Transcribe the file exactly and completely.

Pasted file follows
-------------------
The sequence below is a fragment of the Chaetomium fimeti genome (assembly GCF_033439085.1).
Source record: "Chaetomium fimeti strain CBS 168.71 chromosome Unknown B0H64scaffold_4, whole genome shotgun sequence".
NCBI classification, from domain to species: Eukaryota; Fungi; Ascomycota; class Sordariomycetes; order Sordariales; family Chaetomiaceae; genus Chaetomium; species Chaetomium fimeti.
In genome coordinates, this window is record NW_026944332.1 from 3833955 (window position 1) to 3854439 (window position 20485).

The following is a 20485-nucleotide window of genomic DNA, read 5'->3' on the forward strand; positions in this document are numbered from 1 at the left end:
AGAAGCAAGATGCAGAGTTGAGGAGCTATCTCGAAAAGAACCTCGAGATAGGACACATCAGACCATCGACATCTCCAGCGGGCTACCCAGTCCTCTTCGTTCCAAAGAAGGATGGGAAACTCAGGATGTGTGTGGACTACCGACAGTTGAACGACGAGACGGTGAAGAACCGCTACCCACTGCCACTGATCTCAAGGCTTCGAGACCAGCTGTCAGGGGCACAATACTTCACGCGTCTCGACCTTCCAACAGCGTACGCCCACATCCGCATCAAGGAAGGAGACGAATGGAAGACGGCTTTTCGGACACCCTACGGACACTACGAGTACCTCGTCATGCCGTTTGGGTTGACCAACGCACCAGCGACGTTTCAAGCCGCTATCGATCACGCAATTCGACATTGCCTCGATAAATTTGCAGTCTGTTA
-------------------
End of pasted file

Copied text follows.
The sequence below is a fragment of the Chaetomium fimeti genome (assembly GCF_033439085.1).
Source record: "Chaetomium fimeti strain CBS 168.71 chromosome Unknown B0H64scaffold_4, whole genome shotgun sequence".
NCBI classification, from domain to species: Eukaryota; Fungi; Ascomycota; class Sordariomycetes; order Sordariales; family Chaetomiaceae; genus Chaetomium; species Chaetomium fimeti.
In genome coordinates, this window is record NW_026944332.1 from 3833955 (window position 1) to 3854439 (window position 20485).

The following is a 20485-nucleotide window of genomic DNA, read 5'->3' on the forward strand; positions in this document are numbered from 1 at the left end:
AGAAGCAAGATGCAGAGTTGAGGAGCTATCTCGAAAAGAACCTCGAGATAGGACACATCAGACCATCGACATCTCCAGCGGGCTACCCAGTCCTCTTCGTTCCAAAGAAGGATGGGAAACTCAGGATGTGTGTGGACTACCGACAGTTGAACGACGAGACGGTGAAGAACCGCTACCCACTGCCACTGATCTCAAGGCTTCGAGACCAGCTGTCAGGGGCACAATACTTCACGCGTCTCGACCTTCCAACAGCGTACGCCCACATCCGCATCAAGGAAGGAGACGAATGGAAGACGGCTTTTCGGACACCCTACGGACACTACGAGTACCTCGTCATGCCGTTTGGGTTGACCAACGCACCAGCGACGTTTCAAGCCGCTATCGATCACGCAATTCGACATTGCCTCGATAAATTTGCAGTCTGTTA